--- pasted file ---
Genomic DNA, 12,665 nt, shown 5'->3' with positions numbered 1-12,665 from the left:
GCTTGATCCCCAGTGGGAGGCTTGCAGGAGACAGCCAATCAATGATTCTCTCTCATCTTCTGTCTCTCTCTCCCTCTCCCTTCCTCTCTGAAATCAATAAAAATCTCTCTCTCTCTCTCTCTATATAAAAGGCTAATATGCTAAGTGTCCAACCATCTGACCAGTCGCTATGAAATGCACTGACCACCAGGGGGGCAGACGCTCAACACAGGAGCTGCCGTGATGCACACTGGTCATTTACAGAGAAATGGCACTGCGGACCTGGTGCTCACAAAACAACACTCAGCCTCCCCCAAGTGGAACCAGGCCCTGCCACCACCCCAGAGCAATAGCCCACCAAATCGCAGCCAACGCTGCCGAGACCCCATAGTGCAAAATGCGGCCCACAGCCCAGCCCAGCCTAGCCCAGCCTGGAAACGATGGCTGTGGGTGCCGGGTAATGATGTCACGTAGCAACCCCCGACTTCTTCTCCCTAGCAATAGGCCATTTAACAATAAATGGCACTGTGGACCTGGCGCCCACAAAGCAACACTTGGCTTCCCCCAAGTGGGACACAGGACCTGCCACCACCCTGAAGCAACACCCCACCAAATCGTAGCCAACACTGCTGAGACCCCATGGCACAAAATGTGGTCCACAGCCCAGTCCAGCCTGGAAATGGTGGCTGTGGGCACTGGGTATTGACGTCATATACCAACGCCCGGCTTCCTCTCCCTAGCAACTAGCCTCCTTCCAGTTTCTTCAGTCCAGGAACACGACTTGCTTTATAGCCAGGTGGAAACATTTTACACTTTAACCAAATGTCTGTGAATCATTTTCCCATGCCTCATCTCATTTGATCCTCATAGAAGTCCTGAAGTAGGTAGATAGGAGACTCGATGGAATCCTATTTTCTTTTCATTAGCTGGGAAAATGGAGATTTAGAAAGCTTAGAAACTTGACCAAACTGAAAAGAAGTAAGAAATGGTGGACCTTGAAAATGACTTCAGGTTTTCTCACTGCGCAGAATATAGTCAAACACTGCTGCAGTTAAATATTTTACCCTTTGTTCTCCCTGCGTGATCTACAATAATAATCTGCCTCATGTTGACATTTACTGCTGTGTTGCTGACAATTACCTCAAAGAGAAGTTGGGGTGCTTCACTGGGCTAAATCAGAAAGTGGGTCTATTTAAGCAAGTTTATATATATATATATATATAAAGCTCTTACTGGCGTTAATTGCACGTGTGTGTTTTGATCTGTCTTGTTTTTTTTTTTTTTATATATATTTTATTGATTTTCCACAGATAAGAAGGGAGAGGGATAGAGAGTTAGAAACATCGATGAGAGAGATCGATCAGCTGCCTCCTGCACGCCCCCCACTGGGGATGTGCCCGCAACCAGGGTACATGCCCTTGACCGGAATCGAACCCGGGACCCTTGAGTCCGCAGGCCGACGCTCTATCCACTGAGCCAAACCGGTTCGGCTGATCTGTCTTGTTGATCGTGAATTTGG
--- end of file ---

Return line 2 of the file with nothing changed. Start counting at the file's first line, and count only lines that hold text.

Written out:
GCTTGATCCCCAGTGGGAGGCTTGCAGGAGACAGCCAATCAATGATTCTCTCTCATCTTCTGTCTCTCTCTCCCTCTCCCTTCCTCTCTGAAATCAATAAAAATCTCTCTCTCTCTCTCTCTATATAAAAGGCTAATATGCTAAGTGTCCAACCATCTGACCAGTCGCTATGAAATGCACTGACCACCAGGGGGGCAGACGCTCAACACAGGAGCTGCCGTGATGCACACTGGTCATTTACAGAGAAATGGCACTGCGGACCTGGTGCTCACAAAACAACACTCAGCCTCCCCCAAGTGGAACCAGGCCCTGCCACCACCCCAGAGCAATAGCCCACCAAATCGCAGCCAACGCTGCCGAGACCCCATAGTGCAAAATGCGGCCCACAGCCCAGCCCAGCCTAGCCCAGCCTGGAAACGATGGCTGTGGGTGCCGGGTAATGATGTCACGTAGCAACCCCCGACTTCTTCTCCCTAGCAATAGGCCATTTAACAATAAATGGCACTGTGGACCTGGCGCCCACAAAGCAACACTTGGCTTCCCCCAAGTGGGACACAGGACCTGCCACCACCCTGAAGCAACACCCCACCAAATCGTAGCCAACACTGCTGAGACCCCATGGCACAAAATGTGGTCCACAGCCCAGTCCAGCCTGGAAATGGTGGCTGTGGGCACTGGGTATTGACGTCATATACCAACGCCCGGCTTCCTCTCCCTAGCAACTAGCCTCCTTCCAGTTTCTTCAGTCCAGGAACACGACTTGCTTTATAGCCAGGTGGAAACATTTTACACTTTAACCAAATGTCTGTGAATCATTTTCCCATGCCTCATCTCATTTGATCCTCATAGAAGTCCTGAAGTAGGTAGATAGGAGACTCGATGGAATCCTATTTTCTTTTCATTAGCTGGGAAAATGGAGATTTAGAAAGCTTAGAAACTTGACCAAACTGAAAAGAAGTAAGAAATGGTGGACCTTGAAAATGACTTCAGGTTTTCTCACTGCGCAGAATATAGTCAAACACTGCTGCAGTTAAATATTTTACCCTTTGTTCTCCCTGCGTGATCTACAATAATAATCTGCCTCATGTTGACATTTACTGCTGTGTTGCTGACAATTACCTCAAAGAGAAGTTGGGGTGCTTCACTGGGCTAAATCAGAAAGTGGGTCTATTTAAGCAAGTTTATATATATATATATATATAAAGCTCTTACTGGCGTTAATTGCACGTGTGTGTTTTGATCTGTCTTGTTTTTTTTTTTTTTATATATATTTTATTGATTTTCCACAGATAAGAAGGGAGAGGGATAGAGAGTTAGAAACATCGATGAGAGAGATCGATCAGCTGCCTCCTGCACGCCCCCCACTGGGGATGTGCCCGCAACCAGGGTACATGCCCTTGACCGGAATCGAACCCGGGACCCTTGAGTCCGCAGGCCGACGCTCTATCCACTGAGCCAAACCGGTTCGGCTGATCTGTCTTGTTGATCGTGAATTTGG